Tag Archives: Freedom of information

Scandal of school kitchen hygiene

Mice, ants and mouldy walls in school kitchens

I had an article in last weekend’s Sunday Times after I obtained hundreds of reports from school canteen hygiene inspections from local authorities around the council.

Hundreds of schools were given poor hygiene scores of 2 (“improvement required”) or less; two schools (Sennybridge County Primary School in Powys, and Erith School in Kent) scored the bottom score of 0 (“urgent improvement required”).

Many of the reports made for uncomfortable reading: black mould on walls, broken windows, raw meat stored alongside cooked food, mice infestations, ant infestations, and poor personal hygiene among staff all featured in the reports.

Henry Dimbleby, co-founder of the Leon chain of restaurants and the government’s new school food tsar, and Janette Wallis of the Good Schools Guide were kind enough to comment on my findings.

The Sunday Times data team created an interactive map for the online version of the story, so look for poor-scoring school canteens near you here. If you’d like to have a look at a report from your local school, don’t hesitate to get in touch.

Full text of the article is also available after the fold. Continue reading

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Police abandon 850,000 inquiries a year

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An article I worked on with Peter Newlands and Jon Ungoed-Thomas made the front page of the Sunday Times this weekend.

Freedom of information requests revealed more than half of police forces that responded to use a ‘screening out’ process, in which crimes are not investigated because police feel they are unlikely to be solved.

The Metropolitan Police alone abandoned more than 350,000 inquiries in 2011-12.

Among the victims affected was Marc Cutler, a public relations executive from north London, who had his Charge Plug bike stolen from railings near a flower market last year.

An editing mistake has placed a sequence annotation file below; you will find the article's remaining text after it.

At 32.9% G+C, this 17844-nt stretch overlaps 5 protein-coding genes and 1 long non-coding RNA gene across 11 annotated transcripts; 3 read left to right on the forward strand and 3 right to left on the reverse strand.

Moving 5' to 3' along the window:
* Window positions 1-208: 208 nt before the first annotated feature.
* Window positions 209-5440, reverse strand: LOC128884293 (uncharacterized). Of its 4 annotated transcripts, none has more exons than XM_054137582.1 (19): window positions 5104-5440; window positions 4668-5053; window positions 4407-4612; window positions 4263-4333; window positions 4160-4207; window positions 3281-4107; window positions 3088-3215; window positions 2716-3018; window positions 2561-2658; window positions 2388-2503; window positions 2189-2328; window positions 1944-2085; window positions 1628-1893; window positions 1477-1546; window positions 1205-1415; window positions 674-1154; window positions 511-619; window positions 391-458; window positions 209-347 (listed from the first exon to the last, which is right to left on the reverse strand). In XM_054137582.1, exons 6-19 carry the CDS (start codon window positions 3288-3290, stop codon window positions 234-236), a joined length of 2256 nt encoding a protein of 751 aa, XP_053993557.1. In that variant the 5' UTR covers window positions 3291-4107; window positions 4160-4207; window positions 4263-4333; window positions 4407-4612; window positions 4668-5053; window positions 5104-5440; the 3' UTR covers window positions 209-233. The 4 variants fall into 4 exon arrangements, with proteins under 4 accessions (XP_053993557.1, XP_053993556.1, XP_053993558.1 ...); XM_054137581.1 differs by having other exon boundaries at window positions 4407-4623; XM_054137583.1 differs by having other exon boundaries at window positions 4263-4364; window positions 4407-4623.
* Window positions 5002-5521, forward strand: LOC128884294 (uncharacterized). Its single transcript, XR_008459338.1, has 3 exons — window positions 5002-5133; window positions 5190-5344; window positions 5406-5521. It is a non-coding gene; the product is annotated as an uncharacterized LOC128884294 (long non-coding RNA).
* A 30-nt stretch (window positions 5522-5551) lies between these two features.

He said: “I spoke to the police, but they said there was not a lot they could do. They’d give me a crime report number, but they were not hopeful I’d get it back.

Cutler tracked down the stolen bike himself by scanning for advertisements on websites. He contacted the seller, a Russian man, and took two friends for the rendezovous.

At the meeting, Cutler clutched his stolen bike as his friends phone the police. Cutler said: “When the police got there, they checked the serial number and told the man he could leave the bike with me, or be arrested – he finally left. It’s a shame that they don’t take crimes like this seriously.”

Philippa Brady, an events manager who lives in London, had her bank card, camera and cash stolen during a night out at a cinema. There was CCTV footage that could have been examined, but police said a detailed investigation was not appropriate. She says she was told by an officer “There wasn’t a thing they could do.”

Full text is available on the Sunday Times website here, or after the fold.

Two websites helped me speak to a number of affected cyclists whose stolen bikes were not investigated – www.stolen-bikes.co.uk and www.londoncyclist.co.uk.

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What price freedom (of information)?

I’ve written an article on the threat to the Freedom of Information Act ahead of the conclusion of a Justice Select Committee’s inquiry.

As a reporter, freedom of information laws often offer the best route when investigating matters which are not in the public domain.

Many topics, from expenses to disciplinary procedures, are often kept private and details can be difficult to obtain. Even though FOI requests are not infallible, they are a valuable tool for every journalist, and to me it is unthinkable that the rules could be watered down.

Stories I have found through FOI requests include John Bercow’s chauffered car habit, the BBC boss who was paid off then rehired, and the council that used terror law to catch a carrot thief.

Full text is on the Telegraph website here, or read on.

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